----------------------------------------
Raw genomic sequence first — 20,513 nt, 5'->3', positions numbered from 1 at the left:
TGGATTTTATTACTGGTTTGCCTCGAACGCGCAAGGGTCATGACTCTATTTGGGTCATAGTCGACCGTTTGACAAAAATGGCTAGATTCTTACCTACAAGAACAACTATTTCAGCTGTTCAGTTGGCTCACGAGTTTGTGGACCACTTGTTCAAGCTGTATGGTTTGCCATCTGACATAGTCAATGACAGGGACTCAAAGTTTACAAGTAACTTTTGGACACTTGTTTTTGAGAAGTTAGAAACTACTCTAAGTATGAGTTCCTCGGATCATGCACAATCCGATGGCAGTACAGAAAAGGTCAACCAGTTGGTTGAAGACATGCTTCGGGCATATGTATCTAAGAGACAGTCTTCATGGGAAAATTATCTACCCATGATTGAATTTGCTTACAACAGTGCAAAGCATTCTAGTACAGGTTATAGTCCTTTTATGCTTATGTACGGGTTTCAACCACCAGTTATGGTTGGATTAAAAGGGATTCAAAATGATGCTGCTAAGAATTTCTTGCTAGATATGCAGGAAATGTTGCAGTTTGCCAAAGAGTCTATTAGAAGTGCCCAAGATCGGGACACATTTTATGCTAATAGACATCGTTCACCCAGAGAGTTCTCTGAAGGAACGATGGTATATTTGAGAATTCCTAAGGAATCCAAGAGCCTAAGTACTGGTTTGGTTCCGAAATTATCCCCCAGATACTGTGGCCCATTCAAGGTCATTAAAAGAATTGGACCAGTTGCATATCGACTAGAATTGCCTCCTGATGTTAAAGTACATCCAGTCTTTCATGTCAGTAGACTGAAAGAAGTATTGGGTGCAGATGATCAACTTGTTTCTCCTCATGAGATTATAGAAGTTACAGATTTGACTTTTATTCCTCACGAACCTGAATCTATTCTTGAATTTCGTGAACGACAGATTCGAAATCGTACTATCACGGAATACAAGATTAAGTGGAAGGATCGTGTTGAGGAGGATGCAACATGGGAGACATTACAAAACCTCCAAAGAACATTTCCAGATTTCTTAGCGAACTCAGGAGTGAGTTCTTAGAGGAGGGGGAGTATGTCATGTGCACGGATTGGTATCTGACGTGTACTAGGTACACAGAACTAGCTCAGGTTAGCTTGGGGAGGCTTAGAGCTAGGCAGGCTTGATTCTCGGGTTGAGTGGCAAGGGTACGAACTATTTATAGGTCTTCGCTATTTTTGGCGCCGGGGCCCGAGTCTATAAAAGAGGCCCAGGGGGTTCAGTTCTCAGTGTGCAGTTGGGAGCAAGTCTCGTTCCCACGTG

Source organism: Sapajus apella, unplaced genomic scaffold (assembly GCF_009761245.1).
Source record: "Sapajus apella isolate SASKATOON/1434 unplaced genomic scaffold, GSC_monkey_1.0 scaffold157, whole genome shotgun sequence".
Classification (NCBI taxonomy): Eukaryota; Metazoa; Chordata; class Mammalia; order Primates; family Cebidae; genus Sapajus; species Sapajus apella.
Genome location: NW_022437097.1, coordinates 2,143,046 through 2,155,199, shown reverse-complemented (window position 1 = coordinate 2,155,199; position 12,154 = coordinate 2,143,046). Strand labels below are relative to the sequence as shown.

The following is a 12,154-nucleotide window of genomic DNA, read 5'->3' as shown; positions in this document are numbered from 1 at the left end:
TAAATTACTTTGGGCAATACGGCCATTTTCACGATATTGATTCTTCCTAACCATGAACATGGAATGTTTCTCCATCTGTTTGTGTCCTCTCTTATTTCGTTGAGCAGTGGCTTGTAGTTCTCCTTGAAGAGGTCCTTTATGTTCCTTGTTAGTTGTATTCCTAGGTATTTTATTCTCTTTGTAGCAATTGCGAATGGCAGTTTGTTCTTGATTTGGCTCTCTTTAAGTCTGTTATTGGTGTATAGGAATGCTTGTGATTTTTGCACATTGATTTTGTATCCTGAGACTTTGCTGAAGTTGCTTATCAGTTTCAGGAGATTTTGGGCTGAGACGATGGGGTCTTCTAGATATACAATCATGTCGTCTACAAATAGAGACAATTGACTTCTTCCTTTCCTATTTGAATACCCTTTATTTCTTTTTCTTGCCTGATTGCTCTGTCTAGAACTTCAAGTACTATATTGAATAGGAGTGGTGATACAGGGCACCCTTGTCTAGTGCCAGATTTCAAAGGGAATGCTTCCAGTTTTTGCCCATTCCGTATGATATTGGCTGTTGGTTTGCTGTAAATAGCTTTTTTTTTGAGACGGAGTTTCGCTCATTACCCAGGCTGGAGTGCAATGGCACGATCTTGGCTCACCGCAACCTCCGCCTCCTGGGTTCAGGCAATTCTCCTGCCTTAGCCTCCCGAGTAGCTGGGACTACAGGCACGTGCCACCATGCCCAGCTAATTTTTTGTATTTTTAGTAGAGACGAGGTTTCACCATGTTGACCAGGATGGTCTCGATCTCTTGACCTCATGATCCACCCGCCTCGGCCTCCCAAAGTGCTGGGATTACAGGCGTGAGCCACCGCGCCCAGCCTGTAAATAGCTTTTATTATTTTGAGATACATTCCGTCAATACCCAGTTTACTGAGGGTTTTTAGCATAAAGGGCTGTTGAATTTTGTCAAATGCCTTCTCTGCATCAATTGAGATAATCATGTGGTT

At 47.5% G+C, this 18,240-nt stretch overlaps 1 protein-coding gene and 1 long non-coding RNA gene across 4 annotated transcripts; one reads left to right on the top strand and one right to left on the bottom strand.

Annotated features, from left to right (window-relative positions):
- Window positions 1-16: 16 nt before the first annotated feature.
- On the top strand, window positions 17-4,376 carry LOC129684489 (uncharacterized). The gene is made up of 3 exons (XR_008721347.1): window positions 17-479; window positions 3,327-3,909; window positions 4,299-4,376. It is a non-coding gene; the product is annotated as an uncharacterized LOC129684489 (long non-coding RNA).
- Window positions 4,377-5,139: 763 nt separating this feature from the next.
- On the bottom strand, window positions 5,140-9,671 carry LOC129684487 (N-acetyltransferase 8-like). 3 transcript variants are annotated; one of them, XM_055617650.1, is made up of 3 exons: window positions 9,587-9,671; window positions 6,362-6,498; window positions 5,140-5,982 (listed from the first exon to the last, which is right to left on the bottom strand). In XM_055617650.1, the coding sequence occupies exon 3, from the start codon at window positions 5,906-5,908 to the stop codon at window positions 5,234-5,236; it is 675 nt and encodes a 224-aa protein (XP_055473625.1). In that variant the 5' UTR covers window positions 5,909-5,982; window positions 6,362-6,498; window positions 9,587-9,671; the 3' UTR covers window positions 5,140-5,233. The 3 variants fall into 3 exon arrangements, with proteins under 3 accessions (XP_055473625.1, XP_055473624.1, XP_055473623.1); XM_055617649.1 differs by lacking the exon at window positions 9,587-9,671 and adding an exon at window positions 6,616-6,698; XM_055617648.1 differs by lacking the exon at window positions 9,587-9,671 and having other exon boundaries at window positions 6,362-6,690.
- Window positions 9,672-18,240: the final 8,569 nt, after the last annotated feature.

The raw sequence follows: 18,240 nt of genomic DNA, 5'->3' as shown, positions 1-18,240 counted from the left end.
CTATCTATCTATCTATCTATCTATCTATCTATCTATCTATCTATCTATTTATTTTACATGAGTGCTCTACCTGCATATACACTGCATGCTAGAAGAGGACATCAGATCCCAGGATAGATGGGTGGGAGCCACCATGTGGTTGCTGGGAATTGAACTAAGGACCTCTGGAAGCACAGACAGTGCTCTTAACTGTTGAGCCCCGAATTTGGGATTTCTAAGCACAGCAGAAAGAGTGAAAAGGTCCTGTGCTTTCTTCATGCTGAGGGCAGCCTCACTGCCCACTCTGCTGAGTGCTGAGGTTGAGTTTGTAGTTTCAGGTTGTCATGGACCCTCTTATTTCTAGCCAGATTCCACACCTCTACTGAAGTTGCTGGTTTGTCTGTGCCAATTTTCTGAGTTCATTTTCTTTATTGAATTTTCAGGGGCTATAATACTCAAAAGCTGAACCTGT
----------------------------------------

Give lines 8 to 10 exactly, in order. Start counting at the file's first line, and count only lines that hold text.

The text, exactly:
TAAATTACTTTGGGCAATACGGCCATTTTCACGATATTGATTCTTCCTAACCATGAACATGGAATGTTTCTCCATCTGTTTGTGTCCTCTCTTATTTCGTTGAGCAGTGGCTTGTAGTTCTCCTTGAAGAGGTCCTTTATGTTCCTTGTTAGTTGTATTCCTAGGTATTTTATTCTCTTTGTAGCAATTGCGAATGGCAGTTTGTTCTTGATTTGGCTCTCTTTAAGTCTGTTATTGGTGTATAGGAATGCTTGTGATTTTTGCACATTGATTTTGTATCCTGAGACTTTGCTGAAGTTGCTTATCAGTTTCAGGAGATTTTGGGCTGAGACGATGGGGTCTTCTAGATATACAATCATGTCGTCTACAAATAGAGACAATTGACTTCTTCCTTTCCTATTTGAATACCCTTTATTTCTTTTTCTTGCCTGATTGCTCTGTCTAGAACTTCAAGTACTATATTGAATAGGAGTGGTGATACAGGGCACCCTTGTCTAGTGCCAGATTTCAAAGGGAATGCTTCCAGTTTTTGCCCATTCCGTATGATATTGGCTGTTGGTTTGCTGTAAATAGCTTTTTTTTTGAGACGGAGTTTCGCTCATTACCCAGGCTGGAGTGCAATGGCACGATCTTGGCTCACCGCAACCTCCGCCTCCTGGGTTCAGGCAATTCTCCTGCCTTAGCCTCCCGAGTAGCTGGGACTACAGGCACGTGCCACCATGCCCAGCTAATTTTTTGTATTTTTAGTAGAGACGAGGTTTCACCATGTTGACCAGGATGGTCTCGATCTCTTGACCTCATGATCCACCCGCCTCGGCCTCCCAAAGTGCTGGGATTACAGGCGTGAGCCACCGCGCCCAGCCTGTAAATAGCTTTTATTATTTTGAGATACATTCCGTCAATACCCAGTTTACTGAGGGTTTTTAGCATAAAGGGCTGTTGAATTTTGTCAAATGCCTTCTCTGCATCAATTGAGATAATCATGTGGTT

At 47.5% G+C, this 18,240-nt stretch overlaps 1 protein-coding gene and 1 long non-coding RNA gene across 4 annotated transcripts; one reads left to right on the top strand and one right to left on the bottom strand.

Annotated features, from left to right (window-relative positions):